No Mr. Wintour, Just No

Put that economics down and come out with your hands up before you cause any more damage!

Ministerial sources suggested there might instead be a further hike in the bank levy.

Osborne first announced the levy on bank profits in the June 2010 budget, saying it was due to raise £8.3bn over four years. It is currently set at an annual tax of 0.075% on the value of all of the debts of UK banks.

No, it\’s not a tax on the profits of the banks. It\’s not even an annual tax on the value of all debts of UK banks.

It\’s charged only on the largest banks, those that have the implicit (well, pretty explicit now) \”too big to fail\” guarantee, that the government won\’t let them go bust. It\’s also not on all their debts (or liabilities as they are called in bankspeak) it\’s on only those that are not already covered by some other deposit guarantee scheme. So, for example, the £10 I have in a savings account is covered by the normal deposit guarantee scheme and the bank does not therefore pay this 0.075% levy on that £10 they owe me.

And please do note what this means: it\’s a tax upon some of their liabilities, not their profits. They pay this whether they make profits or not. And if they make vast profits purely from the use of regular depositors money they don\’t pay it while if they make losses by borrowing from the wholesale markets they do pay it.

It just ain\’t a tax on bank profits. While not entirely correct the best way to view it is as a tax on their leverage through the wholesale markets. And given that leverage through the wholesale markets is what brought Northern Rock down (although, amusingly, they weren\’t large enough to have had to pay it) it\’s not a bad thing to have either.

The correct way to view it is actually as an insurance premium on the insurance cover they\’re getting.

Which is a very good thing indeed for us taxpayers to be collecting: for we\’re providing the insurance so we should indeed be getting the premiums.

And please do note than when the likes of Andrew Haldane say the big banks are getting large subsidies, it\’s exactly this subsidy, the non-payment of premiums for the insurance that the banks get, that he\’s talking about. Which they should be paying for and indeed they are starting to pay for.

I realise that there\’s not a great deal to cheer about these days on either the finance or economics front but this particular one is. Problem sensible solution, all brought in by a Tory Chancellor*.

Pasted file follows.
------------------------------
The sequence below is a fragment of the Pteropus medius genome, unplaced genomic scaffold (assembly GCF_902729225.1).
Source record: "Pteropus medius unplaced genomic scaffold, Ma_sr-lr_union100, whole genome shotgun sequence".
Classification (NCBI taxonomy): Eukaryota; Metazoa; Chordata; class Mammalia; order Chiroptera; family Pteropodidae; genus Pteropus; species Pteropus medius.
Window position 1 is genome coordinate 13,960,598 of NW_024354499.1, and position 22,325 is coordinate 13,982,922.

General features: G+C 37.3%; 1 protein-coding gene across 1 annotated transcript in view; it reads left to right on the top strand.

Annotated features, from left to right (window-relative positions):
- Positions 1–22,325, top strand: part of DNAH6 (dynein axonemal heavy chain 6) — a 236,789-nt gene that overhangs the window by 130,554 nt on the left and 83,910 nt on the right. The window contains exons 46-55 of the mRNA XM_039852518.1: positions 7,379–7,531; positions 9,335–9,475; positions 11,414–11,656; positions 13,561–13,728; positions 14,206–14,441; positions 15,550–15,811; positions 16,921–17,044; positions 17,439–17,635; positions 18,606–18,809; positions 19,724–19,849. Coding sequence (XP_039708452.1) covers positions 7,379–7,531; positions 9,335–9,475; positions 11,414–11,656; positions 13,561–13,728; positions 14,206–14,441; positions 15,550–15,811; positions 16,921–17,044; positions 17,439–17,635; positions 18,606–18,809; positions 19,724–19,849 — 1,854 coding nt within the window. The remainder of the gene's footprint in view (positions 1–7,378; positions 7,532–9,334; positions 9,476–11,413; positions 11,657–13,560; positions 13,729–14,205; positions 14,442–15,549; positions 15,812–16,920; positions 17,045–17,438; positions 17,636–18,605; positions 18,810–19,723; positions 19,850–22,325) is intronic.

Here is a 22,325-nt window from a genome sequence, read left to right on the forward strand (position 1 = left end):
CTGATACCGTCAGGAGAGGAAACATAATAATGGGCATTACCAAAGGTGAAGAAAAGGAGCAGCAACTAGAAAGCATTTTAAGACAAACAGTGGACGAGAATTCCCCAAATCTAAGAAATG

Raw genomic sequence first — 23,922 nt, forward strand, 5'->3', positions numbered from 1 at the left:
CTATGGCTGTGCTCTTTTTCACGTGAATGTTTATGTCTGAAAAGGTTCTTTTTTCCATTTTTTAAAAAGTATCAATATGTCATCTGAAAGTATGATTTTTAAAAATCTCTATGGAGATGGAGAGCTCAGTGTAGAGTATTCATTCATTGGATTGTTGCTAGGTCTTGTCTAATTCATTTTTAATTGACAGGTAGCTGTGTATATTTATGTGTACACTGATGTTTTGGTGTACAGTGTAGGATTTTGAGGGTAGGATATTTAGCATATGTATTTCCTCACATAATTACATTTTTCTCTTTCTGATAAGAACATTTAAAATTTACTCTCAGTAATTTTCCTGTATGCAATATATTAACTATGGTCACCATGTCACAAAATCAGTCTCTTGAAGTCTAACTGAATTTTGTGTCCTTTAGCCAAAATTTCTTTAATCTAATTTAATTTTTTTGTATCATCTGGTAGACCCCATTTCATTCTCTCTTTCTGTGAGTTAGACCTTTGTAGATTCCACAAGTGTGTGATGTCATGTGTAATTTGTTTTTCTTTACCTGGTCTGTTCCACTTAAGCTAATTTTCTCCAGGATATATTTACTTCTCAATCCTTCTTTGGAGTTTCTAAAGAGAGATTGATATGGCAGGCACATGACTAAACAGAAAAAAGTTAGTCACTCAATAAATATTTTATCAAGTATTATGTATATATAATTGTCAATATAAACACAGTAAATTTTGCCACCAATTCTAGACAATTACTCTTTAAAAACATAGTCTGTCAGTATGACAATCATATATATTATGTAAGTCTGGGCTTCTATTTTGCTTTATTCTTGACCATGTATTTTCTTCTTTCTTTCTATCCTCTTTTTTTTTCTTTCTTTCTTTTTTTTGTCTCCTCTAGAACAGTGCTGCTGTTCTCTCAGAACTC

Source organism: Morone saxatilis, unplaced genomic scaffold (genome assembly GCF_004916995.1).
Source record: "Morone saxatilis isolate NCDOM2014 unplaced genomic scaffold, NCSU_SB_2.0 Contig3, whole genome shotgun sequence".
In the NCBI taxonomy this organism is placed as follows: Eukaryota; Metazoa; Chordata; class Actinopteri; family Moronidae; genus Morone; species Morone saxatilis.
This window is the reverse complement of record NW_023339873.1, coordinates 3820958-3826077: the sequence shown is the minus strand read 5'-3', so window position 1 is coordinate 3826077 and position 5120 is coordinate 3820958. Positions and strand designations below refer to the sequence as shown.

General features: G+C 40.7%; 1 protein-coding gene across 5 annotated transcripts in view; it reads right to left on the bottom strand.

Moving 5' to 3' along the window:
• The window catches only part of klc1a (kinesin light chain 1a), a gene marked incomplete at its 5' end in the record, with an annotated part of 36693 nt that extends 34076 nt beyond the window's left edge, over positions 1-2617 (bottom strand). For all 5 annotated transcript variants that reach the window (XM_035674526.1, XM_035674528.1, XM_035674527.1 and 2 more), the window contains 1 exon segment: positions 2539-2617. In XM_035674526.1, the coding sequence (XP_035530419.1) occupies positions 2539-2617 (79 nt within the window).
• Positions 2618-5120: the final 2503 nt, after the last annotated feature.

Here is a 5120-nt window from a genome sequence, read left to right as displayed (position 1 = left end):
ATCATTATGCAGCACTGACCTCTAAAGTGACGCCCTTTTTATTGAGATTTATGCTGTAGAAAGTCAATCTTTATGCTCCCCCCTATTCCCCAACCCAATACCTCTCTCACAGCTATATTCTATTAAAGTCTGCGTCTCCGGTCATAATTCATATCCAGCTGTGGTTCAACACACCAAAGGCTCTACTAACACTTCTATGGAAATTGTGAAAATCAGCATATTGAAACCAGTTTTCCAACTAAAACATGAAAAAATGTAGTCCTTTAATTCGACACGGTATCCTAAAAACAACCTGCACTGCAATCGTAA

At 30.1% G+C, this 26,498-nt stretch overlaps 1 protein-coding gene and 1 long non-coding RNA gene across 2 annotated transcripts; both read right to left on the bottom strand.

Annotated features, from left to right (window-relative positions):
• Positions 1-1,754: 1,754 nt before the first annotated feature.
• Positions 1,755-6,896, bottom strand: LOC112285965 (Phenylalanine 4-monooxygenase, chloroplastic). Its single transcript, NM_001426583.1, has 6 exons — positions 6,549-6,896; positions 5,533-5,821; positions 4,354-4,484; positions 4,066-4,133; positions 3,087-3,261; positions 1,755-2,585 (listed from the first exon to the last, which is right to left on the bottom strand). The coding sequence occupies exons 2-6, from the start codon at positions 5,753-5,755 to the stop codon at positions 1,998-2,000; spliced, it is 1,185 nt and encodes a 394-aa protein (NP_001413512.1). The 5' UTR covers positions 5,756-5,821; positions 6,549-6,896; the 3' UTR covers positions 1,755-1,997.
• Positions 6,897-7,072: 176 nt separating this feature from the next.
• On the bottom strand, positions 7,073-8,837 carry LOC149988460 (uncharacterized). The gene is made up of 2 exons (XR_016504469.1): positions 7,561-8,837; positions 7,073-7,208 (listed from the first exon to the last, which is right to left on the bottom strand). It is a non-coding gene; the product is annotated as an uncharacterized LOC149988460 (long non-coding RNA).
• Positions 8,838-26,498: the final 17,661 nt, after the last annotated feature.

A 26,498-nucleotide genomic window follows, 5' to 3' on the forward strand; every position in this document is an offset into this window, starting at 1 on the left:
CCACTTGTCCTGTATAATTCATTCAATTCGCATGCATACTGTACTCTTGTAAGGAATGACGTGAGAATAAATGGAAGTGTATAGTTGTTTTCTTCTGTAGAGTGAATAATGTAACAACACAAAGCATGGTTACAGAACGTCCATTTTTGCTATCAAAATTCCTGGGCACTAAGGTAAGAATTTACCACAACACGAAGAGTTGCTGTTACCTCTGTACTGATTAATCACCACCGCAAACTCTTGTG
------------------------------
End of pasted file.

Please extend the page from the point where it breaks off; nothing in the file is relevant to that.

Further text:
Who would have thought it, eh?

*Worth also noting that Obama has brought in the same thing over there. Which makes it truly astonishing, bi-partisan sensibleness shocker!

3 thoughts on “No Mr. Wintour, Just No”

  1. Super Sam – a bank’s balance sheet is the other way round to most companies. What a company calls a debt is an advance or loan. I believe that Tim is talking about their creditors – ie what they owe to customers in the form of deposit accounts etc. And they probably have been writing down some of those advances….

  2. diogenes and Super Sam

    Actually Tim made it clear that deposit accounts were excluded from the levy because they are already covered by FSCS insurance on which there is a separate levy. So this particular levy applies to other forms of bank liability, notably bonds they have issued and funds they have borrowed on the wholesale markets. If the bank doesn’t want to pay quite so much it needs to borrow less….which means shrinking its balance sheet by lending less or selling assets (loans).

    What is really interesting is that this levy doesn’t apply to most UK banks, even though the majority fund themselves through wholesale markets and/or bond issuance. I assume the idea is that banks too small to have to pay this levy would simply be allowed to fail….but whether that would happen in practice remains to be seen.

    The Government does have a habit of missing the target with bank regulation – as with the half-baked Vickers ring-fencing proposal, which would only apply to three UK banks, one of which is already in public ownership, and which wouldn’t have prevented the failure of any of the bailed-out banks anyway.

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